Seven ways to make your business more robust and resilient
How and where you may be able to mitigate business risks
Businesses of all sizes often get caught out by unexpected events, but for small firms in particular, these can have disastrous consequences. It’s wise to act to ensure you’re better able to withstand them, but what can you do to make your business more robust and resilient such as having a business continuity plan in place?
1. Don’t rely too much on too few customers…
Having most of your sales come from one or two customers may seem like a good thing. Certainly, you have to spend less time and money trying to attract new customers. But, there are risks. What if they suddenly find another supplier who could provide better choice or value? What if they experienced serious cash flow difficulties and couldn’t pay you or ceased buying from you? Where possible – avoid relying too heavily on too few customers.
Action point: Find out how to create a sales strategy for growth >>
2. Eradicate waste from your business…
Wasting money by buying things you don’t need, or paying too much for things you do, places unnecessary pressure on your cash flow. This makes it more likely that you will run into difficulties. To ensure your business remains as efficient and profitable as possible, eliminate waste from all areas of your business. If you don’t need it, don’t buy. If you do need it, get best value deals from reliable suppliers.
Action point: Learn how to minimise your business costs >>
3. Don’t depend too heavily on select suppliers…
Some products or services can be unique or superior, which can attract your business to certain suppliers rather than others. Some suppliers offer the same products, but they’re backed by superior service or credit terms. But if a key supplier runs into problems, it can leave you unable to keep your customers happy. Try to mitigate risk by not relying too heavily on any supplier. At very least, research alternative options, so you know where to turn if you’re let down.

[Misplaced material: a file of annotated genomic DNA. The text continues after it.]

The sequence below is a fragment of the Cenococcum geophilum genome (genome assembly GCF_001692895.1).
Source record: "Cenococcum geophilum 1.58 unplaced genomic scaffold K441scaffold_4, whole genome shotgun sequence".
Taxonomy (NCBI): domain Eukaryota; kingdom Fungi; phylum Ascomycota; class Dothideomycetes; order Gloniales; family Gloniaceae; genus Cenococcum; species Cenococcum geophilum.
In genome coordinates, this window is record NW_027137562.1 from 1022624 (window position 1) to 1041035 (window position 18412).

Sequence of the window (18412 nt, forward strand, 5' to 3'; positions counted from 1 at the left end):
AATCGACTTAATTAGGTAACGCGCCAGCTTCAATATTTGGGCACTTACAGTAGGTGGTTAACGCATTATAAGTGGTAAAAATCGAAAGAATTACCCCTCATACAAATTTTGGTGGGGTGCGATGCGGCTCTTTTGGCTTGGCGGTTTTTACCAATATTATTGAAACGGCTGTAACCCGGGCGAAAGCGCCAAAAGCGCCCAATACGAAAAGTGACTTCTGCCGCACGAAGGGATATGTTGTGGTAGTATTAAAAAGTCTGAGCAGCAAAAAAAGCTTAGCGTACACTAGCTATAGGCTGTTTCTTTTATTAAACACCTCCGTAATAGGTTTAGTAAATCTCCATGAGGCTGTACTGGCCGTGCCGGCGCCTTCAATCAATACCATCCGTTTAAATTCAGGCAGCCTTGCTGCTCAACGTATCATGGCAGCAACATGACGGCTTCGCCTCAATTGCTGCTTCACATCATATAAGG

Action point: Get information about finding new suppliers >>
4. Don’t rely too much on one staff member…
The same can be true of employees or even your role in the business. If you or another team member has unique skills, knowledge or customer relationships, what would the impact be on your business if you or they became seriously ill or injured and were unable to work? What if your employee decided to leave? Responsibilities and unique knowledge should be more widely spread or at very least documented, so that others can take over in an emergency.
Action point: Find out how to delegate responsibility >>
5. Have contingency cash funds if possible…
Cash can be a scarce commodity when you run a small business, but if you run out of it and can’t pay your suppliers on demand, your business will fail. If you can, try to ensure you at least have some money saved if you run into cash flow problems. At very least, identify possible sources of emergency finance or funding, just in case you need it.
6. Spread risk by diversifying…
Less isn’t always more. Being overly reliant on sales of one or a few products or services also creates risk, as can selling to a limited type of customer or to businesses in one sector or region. To mitigate risk, consider developing or introducing new products or services. Why not target new types of customer, whether in another sector, UK region or country?
Action point: Find out how to start selling to customers overseas >>
7. Have reliable early-warning systems in place…
If something starts to go wrong, you need to be able to recognise the signs as early as possible, then you can swiftly act to try to limit damage. The data within your financial records can be highly revealing, of course, but only if you monitor key indicators regularly. To flag up serious issues and perhaps enable you to find solutions before they hit you, your business should already be working with cash flow forecasts.
Action point: Get tips on how to deal with cash flow problems >>